| Frogg Marlowe |
8:30pm Thu, Feb 15
Call for price
2718 N. St. Mary’s
The virtual world of Second Life is tailor-made for wasting real-world time, a stylish and fashionable playland hipper than World of Warcraft and less ghetto than cruising Myspace pages. Among all the tweemos haunting Second Life’s cyber streets, Jeremy Works — Frogg Marlowe in the virtual world — seems an unlikely and anachronistic type of musician to hit it big as a virtual performer. In real life he resembles the classic-rock artists he admires, shaggily haired and bearded, and his songwriting style is usually doomed to obscurity on college-radio stations. Works’s Second-Life avatar is a flippered, guitar-strumming frog with a fan base both real and virtual, a success all the more extraordinary considering that not too long ago he suffered from back injuries that forced him into homelessness for two months. Nor is Works particularly comfortable with technology (yet), and his website — Froggmarlowe.com — has a rough-hewn look, as if designed by a talented sixth-grader.
Works performs at the Limelight on February 15 at 8:30 p.m., streamed into San Antonio virtual-world development company Metaversatility’s island in Second Life `full disclosure: Current contributor Aaron Delwiche is a co-founder of Metaversatility`. He took a little time away from his busy virtual-tour schedule to chat with the Current.
How long have you been a working musician in real life?
Tough question. I’ve been a singer most of my life, but was always told it wasn’t a real occupation, so worked other jobs until some injuries prevented me from working — about six years ago. Ended up getting back into the performing arts, then settled on music about five years ago, when I finally picked up the guitar. Been working at it since; only recently has it begun to feed me more consistently.
You had a rough stretch of being homeless for a few months, as well as experiencing some health problems. What got you through it, and how have those experiences affected your music?
The homelessness gave me a lot of free time to write, which was essential, as I’d only just started writing songs. The back injuries put me back to where I had to find something to fall back on — and music has always been there for me.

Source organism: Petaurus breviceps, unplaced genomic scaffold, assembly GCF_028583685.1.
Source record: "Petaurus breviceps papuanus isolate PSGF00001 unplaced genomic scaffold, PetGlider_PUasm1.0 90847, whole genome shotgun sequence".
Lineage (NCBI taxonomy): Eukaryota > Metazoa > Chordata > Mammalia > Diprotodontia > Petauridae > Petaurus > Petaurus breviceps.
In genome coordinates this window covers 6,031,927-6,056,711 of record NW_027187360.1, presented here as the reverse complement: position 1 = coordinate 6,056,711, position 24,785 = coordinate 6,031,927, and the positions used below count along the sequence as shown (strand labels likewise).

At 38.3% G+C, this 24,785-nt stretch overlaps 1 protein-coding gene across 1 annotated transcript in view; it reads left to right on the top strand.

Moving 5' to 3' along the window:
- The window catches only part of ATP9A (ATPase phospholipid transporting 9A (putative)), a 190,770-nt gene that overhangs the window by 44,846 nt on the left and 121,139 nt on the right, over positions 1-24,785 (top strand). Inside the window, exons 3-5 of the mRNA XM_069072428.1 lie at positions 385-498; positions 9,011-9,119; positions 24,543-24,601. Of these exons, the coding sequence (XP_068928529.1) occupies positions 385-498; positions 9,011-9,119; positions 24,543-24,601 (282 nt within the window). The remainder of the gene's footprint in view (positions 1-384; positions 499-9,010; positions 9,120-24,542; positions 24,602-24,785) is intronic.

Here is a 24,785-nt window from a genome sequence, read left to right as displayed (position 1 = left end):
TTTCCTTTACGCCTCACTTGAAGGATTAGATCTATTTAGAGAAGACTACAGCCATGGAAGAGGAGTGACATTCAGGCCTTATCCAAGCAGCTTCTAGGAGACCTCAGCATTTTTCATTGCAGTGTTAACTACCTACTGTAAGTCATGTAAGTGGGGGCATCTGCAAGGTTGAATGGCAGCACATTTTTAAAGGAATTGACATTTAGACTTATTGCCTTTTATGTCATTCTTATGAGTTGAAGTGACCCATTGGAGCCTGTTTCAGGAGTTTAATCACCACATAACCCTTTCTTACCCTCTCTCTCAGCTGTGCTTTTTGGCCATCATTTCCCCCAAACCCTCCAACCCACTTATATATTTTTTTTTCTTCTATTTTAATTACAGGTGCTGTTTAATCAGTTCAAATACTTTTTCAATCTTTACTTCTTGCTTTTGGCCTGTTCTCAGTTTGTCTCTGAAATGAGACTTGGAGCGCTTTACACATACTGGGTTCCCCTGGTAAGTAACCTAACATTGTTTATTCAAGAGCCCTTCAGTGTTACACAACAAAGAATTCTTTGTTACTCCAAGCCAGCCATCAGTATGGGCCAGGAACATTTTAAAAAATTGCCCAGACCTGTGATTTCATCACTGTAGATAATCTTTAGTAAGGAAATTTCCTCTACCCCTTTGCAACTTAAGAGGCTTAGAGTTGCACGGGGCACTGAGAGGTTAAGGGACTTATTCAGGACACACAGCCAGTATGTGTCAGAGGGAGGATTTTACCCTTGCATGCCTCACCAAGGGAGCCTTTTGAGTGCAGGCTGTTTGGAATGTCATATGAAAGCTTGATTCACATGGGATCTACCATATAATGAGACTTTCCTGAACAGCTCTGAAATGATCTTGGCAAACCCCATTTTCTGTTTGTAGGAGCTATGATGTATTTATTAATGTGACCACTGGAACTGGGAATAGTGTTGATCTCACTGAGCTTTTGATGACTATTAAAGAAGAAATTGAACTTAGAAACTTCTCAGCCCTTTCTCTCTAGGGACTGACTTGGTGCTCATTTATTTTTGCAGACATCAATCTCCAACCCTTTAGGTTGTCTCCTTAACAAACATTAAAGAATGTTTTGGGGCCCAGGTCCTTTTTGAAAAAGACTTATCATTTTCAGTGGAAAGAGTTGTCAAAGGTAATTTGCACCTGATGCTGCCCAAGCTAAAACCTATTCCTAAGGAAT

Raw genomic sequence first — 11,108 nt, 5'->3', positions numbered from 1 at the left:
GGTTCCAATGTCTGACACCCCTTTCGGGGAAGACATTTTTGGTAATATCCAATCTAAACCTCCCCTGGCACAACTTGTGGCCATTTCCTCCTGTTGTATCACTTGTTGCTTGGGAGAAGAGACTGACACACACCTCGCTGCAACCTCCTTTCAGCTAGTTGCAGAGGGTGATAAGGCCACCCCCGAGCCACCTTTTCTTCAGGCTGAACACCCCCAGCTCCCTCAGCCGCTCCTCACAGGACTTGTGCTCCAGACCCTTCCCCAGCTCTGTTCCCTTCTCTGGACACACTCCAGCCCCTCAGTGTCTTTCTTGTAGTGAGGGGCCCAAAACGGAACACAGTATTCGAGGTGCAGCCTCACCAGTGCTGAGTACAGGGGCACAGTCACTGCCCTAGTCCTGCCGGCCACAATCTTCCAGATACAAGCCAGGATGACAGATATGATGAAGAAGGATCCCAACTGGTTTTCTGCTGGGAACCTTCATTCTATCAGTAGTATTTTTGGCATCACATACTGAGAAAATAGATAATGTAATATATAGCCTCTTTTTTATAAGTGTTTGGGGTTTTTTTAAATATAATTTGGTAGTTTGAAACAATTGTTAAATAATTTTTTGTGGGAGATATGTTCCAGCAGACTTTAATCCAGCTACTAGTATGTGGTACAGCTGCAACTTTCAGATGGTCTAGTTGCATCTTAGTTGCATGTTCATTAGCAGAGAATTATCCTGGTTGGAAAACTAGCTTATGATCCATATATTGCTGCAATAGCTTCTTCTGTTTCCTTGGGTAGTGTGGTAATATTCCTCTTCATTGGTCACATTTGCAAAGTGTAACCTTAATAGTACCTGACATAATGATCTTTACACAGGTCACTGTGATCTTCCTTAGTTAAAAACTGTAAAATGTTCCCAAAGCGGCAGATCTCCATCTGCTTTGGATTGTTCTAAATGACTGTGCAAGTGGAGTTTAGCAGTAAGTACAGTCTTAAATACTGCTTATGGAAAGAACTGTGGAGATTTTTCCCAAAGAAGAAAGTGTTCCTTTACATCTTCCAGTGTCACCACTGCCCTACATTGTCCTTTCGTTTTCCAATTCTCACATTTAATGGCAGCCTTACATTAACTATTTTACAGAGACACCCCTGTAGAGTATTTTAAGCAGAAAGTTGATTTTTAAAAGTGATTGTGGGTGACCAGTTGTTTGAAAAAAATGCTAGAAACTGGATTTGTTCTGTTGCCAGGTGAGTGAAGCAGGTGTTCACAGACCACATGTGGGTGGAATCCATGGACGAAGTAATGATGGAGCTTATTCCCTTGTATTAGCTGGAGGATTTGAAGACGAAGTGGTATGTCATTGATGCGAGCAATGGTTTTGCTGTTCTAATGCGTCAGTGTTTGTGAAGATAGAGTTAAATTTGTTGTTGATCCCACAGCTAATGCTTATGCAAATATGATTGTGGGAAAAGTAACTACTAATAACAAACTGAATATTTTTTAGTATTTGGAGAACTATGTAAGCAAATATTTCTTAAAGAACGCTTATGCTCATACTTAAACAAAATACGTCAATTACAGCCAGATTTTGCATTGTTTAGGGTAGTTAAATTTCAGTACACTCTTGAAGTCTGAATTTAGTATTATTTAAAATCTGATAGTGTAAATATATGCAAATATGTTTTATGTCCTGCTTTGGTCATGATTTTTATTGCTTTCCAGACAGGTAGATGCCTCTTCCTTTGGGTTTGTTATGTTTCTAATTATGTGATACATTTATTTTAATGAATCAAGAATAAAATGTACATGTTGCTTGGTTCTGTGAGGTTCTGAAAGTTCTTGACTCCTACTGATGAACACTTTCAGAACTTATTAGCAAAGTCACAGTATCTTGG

Who were your musical influences growing up, and if you had to compare yourself to another musician today, who would it be?
I listened to the Beatles, Simon and Garfunkel, Led Zepplin, Pink Floyd, Frank Zappa, classical, opera, New Age, blues, jazz — and I’d never compare myself to another musician — I can’t do what they do the way they do it, so why should I try? They’re already doing it! But I’ve been compared to Marin Sexton, Greg Brown, Nick Drake — always somebody I’d never heard of before.
Have you adjusted your composing and performing styles for online performances?
Not composing styles, but when performing, I keep my eyes open so I can see the chat.
How have the crowds been in your real-life tour, and how do they compare to the sim crowds?
Well, in Second Life I’ve got some name recognition going — not so much in real life.
Where did the idea for a frog avatar come from?
Frogg is a name I’ve been answering to for 10 years. It just seemed natural to look like one.
Is it true what they say about frogs with big feet?
Yes ... it’s IMPOSSIBLE to find good shoes.
Who’s better with the ladies, you or Frogg?
Frogg — because he doesn’t really exist, therefore has no body odor.
Ever get jealous of the frog?
Haha haha haha.
Have the folks at Second Life approached you with any plans to expand your presence?
I don’t know what expansion is possible. We’re having to turn down gigs because our calendar is so full. We’re struggling to find time to just watch a movie. l